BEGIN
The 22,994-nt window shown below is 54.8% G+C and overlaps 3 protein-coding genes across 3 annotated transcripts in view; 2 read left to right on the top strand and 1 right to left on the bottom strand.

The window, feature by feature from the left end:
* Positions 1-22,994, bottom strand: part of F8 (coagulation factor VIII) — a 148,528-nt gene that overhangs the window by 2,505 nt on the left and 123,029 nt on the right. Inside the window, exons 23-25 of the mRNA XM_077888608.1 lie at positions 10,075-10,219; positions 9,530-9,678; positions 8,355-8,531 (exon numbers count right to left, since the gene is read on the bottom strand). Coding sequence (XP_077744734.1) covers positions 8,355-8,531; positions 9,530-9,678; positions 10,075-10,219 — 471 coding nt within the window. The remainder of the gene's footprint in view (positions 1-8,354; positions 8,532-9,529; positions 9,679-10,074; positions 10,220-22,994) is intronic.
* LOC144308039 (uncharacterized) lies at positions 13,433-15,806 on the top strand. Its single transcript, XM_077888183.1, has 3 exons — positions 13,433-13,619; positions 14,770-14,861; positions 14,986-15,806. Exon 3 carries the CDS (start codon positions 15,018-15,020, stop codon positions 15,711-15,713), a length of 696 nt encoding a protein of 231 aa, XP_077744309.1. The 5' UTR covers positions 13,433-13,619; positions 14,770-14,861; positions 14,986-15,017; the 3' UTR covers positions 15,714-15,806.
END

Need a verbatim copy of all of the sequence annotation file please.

The 22,994-nt window shown below is 54.8% G+C and overlaps 3 protein-coding genes across 3 annotated transcripts in view; 2 read left to right on the top strand and 1 right to left on the bottom strand.

The window, feature by feature from the left end:
* Positions 1-22,994, bottom strand: part of F8 (coagulation factor VIII) — a 148,528-nt gene that overhangs the window by 2,505 nt on the left and 123,029 nt on the right. Inside the window, exons 23-25 of the mRNA XM_077888608.1 lie at positions 10,075-10,219; positions 9,530-9,678; positions 8,355-8,531 (exon numbers count right to left, since the gene is read on the bottom strand). Coding sequence (XP_077744734.1) covers positions 8,355-8,531; positions 9,530-9,678; positions 10,075-10,219 — 471 coding nt within the window. The remainder of the gene's footprint in view (positions 1-8,354; positions 8,532-9,529; positions 9,679-10,074; positions 10,220-22,994) is intronic.
* LOC144308039 (uncharacterized) lies at positions 13,433-15,806 on the top strand. Its single transcript, XM_077888183.1, has 3 exons — positions 13,433-13,619; positions 14,770-14,861; positions 14,986-15,806. Exon 3 carries the CDS (start codon positions 15,018-15,020, stop codon positions 15,711-15,713), a length of 696 nt encoding a protein of 231 aa, XP_077744309.1. The 5' UTR covers positions 13,433-13,619; positions 14,770-14,861; positions 14,986-15,017; the 3' UTR covers positions 15,714-15,806.